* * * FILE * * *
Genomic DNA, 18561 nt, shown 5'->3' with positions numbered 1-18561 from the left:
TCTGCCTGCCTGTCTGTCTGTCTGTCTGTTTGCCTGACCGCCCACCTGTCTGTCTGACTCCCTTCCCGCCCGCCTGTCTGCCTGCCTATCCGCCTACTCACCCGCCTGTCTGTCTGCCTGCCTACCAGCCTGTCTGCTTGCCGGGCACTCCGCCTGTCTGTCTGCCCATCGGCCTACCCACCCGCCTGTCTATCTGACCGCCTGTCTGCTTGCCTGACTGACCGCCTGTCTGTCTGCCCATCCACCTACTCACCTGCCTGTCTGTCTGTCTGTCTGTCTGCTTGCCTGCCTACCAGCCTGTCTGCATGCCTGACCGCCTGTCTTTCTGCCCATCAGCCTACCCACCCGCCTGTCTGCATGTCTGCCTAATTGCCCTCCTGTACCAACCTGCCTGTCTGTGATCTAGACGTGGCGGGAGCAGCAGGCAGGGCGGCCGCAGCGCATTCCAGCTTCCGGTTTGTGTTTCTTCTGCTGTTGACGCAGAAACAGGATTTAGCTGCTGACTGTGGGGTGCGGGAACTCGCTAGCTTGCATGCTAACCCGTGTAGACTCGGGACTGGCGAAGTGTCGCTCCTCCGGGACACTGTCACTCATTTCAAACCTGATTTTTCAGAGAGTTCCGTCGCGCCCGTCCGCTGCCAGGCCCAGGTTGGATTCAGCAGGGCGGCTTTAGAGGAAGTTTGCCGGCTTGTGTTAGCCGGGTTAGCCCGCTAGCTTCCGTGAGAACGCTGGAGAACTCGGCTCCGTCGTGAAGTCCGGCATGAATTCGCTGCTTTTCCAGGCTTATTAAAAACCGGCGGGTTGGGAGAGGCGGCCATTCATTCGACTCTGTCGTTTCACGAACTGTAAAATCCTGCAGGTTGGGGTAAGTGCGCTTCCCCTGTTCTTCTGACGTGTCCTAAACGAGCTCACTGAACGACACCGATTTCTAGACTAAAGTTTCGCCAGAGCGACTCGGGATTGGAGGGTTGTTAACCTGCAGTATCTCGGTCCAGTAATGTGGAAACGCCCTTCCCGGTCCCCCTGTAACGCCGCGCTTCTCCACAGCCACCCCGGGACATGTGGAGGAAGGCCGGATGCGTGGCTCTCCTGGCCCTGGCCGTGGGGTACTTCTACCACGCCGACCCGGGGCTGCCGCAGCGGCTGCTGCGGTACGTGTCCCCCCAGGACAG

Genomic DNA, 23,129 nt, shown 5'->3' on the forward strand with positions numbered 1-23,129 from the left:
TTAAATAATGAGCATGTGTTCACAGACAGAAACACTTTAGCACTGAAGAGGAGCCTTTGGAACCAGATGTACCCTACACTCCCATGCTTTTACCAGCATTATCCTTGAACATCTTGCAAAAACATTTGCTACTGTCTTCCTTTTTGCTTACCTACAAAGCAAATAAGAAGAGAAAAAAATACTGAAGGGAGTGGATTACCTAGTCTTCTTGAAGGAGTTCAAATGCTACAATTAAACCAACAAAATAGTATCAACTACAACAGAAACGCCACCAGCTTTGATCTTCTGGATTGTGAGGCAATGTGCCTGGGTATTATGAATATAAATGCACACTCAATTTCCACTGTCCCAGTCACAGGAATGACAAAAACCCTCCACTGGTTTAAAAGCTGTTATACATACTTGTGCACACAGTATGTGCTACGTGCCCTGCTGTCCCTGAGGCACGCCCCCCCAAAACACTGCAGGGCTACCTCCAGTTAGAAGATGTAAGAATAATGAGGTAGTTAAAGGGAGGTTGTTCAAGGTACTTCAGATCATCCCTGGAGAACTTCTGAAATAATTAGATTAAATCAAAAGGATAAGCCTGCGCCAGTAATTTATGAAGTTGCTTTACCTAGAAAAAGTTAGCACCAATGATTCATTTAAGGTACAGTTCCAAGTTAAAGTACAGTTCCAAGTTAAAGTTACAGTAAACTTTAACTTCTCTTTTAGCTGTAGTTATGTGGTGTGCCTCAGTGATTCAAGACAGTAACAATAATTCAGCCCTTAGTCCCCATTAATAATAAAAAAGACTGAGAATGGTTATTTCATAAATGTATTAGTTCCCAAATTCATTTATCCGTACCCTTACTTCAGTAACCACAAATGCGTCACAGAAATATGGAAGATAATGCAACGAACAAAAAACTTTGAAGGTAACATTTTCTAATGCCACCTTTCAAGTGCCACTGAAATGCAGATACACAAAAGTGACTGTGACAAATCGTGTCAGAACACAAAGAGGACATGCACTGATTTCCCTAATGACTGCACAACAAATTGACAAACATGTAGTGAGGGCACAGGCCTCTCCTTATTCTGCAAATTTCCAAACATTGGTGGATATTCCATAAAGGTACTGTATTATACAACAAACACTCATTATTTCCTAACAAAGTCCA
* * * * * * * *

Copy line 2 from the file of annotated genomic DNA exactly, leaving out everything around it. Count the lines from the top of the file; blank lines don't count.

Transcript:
TCTGCCTGCCTGTCTGTCTGTCTGTCTGTTTGCCTGACCGCCCACCTGTCTGTCTGACTCCCTTCCCGCCCGCCTGTCTGCCTGCCTATCCGCCTACTCACCCGCCTGTCTGTCTGCCTGCCTACCAGCCTGTCTGCTTGCCGGGCACTCCGCCTGTCTGTCTGCCCATCGGCCTACCCACCCGCCTGTCTATCTGACCGCCTGTCTGCTTGCCTGACTGACCGCCTGTCTGTCTGCCCATCCACCTACTCACCTGCCTGTCTGTCTGTCTGTCTGTCTGCTTGCCTGCCTACCAGCCTGTCTGCATGCCTGACCGCCTGTCTTTCTGCCCATCAGCCTACCCACCCGCCTGTCTGCATGTCTGCCTAATTGCCCTCCTGTACCAACCTGCCTGTCTGTGATCTAGACGTGGCGGGAGCAGCAGGCAGGGCGGCCGCAGCGCATTCCAGCTTCCGGTTTGTGTTTCTTCTGCTGTTGACGCAGAAACAGGATTTAGCTGCTGACTGTGGGGTGCGGGAACTCGCTAGCTTGCATGCTAACCCGTGTAGACTCGGGACTGGCGAAGTGTCGCTCCTCCGGGACACTGTCACTCATTTCAAACCTGATTTTTCAGAGAGTTCCGTCGCGCCCGTCCGCTGCCAGGCCCAGGTTGGATTCAGCAGGGCGGCTTTAGAGGAAGTTTGCCGGCTTGTGTTAGCCGGGTTAGCCCGCTAGCTTCCGTGAGAACGCTGGAGAACTCGGCTCCGTCGTGAAGTCCGGCATGAATTCGCTGCTTTTCCAGGCTTATTAAAAACCGGCGGGTTGGGAGAGGCGGCCATTCATTCGACTCTGTCGTTTCACGAACTGTAAAATCCTGCAGGTTGGGGTAAGTGCGCTTCCCCTGTTCTTCTGACGTGTCCTAAACGAGCTCACTGAACGACACCGATTTCTAGACTAAAGTTTCGCCAGAGCGACTCGGGATTGGAGGGTTGTTAACCTGCAGTATCTCGGTCCAGTAATGTGGAAACGCCCTTCCCGGTCCCCCTGTAACGCCGCGCTTCTCCACAGCCACCCCGGGACATGTGGAGGAAGGCCGGATGCGTGGCTCTCCTGGCCCTGGCCGTGGGGTACTTCTACCACGCCGACCCGGGGCTGCCGCAGCGGCTGCTGCGGTACGTGTCCCCCCAGGACAG